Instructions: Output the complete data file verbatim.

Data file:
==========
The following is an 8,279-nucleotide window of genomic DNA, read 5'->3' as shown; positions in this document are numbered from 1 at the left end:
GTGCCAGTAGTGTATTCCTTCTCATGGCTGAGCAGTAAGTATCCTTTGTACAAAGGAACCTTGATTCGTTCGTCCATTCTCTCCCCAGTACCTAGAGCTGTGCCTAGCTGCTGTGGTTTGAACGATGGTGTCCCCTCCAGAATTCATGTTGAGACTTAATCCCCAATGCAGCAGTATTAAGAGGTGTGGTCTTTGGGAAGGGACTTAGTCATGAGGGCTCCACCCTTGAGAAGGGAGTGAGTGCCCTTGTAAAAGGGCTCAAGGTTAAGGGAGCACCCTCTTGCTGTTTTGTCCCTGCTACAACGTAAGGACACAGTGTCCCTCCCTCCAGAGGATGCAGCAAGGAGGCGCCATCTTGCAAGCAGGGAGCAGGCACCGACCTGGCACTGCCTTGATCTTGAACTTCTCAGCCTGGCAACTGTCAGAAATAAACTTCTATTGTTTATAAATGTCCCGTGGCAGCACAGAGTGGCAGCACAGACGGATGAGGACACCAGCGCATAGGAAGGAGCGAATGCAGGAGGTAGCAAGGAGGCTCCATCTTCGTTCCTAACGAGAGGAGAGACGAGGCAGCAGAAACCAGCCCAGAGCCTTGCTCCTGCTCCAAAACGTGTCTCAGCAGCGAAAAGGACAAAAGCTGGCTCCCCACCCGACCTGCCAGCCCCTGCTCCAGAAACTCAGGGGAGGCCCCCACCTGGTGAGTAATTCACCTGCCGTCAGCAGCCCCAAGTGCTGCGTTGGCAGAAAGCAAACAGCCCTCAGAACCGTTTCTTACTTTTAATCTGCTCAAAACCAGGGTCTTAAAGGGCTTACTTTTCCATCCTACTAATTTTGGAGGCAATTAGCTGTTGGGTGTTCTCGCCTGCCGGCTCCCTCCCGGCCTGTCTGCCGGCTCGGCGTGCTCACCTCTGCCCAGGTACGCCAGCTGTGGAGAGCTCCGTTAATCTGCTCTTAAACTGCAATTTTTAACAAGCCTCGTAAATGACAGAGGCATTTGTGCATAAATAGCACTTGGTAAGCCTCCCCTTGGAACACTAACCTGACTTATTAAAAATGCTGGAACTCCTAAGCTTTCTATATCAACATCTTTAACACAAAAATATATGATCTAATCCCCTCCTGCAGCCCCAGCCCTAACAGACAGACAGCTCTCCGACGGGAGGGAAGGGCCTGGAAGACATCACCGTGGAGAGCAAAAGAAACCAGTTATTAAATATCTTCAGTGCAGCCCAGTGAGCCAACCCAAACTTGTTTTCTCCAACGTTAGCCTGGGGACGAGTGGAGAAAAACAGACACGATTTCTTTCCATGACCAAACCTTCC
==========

The following is an 8,279-nucleotide window of genomic DNA, read 5'->3' as shown; positions in this document are numbered from 1 at the left end:
GTGCCAGTAGTGTATTCCTTCTCATGGCTGAGCAGTAAGTATCCTTTGTACAAAGGAACCTTGATTCGTTCGTCCATTCTCTCCCCAGTACCTAGAGCTGTGCCTAGCTGCTGTGGTTTGAACGATGGTGTCCCCTCCAGAATTCATGTTGAGACTTAATCCCCAATGCAGCAGTATTAAGAGGTGTGGTCTTTGGGAAGGGACTTAGTCATGAGGGCTCCACCCTTGAGAAGGGAGTGAGTGCCCTTGTAAAAGGGCTCAAGGTTAAGGGAGCACCCTCTTGCTGTTTTGTCCCTGCTACAACGTAAGGACACAGTGTCCCTCCCTCCAGAGGATGCAGCAAGGAGGCGCCATCTTGCAAGCAGGGAGCAGGCACCGACCTGGCACTGCCTTGATCTTGAACTTCTCAGCCTGGCAACTGTCAGAAATAAACTTCTATTGTTTATAAATGTCCCGTGGCAGCACAGAGTGGCAGCACAGACGGATGAGGACACCAGCGCATAGGAAGGAGCGAATGCAGGAGGTAGCAAGGAGGCTCCATCTTCGTTCCTAACGAGAGGAGAGACGAGGCAGCAGAAACCAGCCCAGAGCCTTGCTCCTGCTCCAAAACGTGTCTCAGCAGCGAAAAGGACAAAAGCTGGCTCCCCACCCGACCTGCCAGCCCCTGCTCCAGAAACTCAGGGGAGGCCCCCACCTGGTGAGTAATTCACCTGCCGTCAGCAGCCCCAAGTGCTGCGTTGGCAGAAAGCAAACAGCCCTCAGAACCGTTTCTTACTTTTAATCTGCTCAAAACCAGGGTCTTAAAGGGCTTACTTTTCCATCCTACTAATTTTGGAGGCAATTAGCTGTTGGGTGTTCTCGCCTGCCGGCTCCCTCCCGGCCTGTCTGCCGGCTCGGCGTGCTCACCTCTGCCCAGGTACGCCAGCTGTGGAGAGCTCCGTTAATCTGCTCTTAAACTGCAATTTTTAACAAGCCTCGTAAATGACAGAGGCATTTGTGCATAAATAGCACTTGGTAAGCCTCCCCTTGGAACACTAACCTGACTTATTAAAAATGCTGGAACTCCTAAGCTTTCTATATCAACATCTTTAACACAAAAATATATGATCTAATCCCCTCCTGCAGCCCCAGCCCTAACAGACAGACAGCTCTCCGACGGGAGGGAAGGGCCTGGAAGACATCACCGTGGAGAGCAAAAGAAACCAGTTATTAAATATCTTCAGTGCAGCCCAGTGAGCCAACCCAAACTTGTTTTCTCCAACGTTAGCCTGGGGACGAGTGGAGAAAAACAGACACGATTTCTTTCCATGACCAAACCTTCC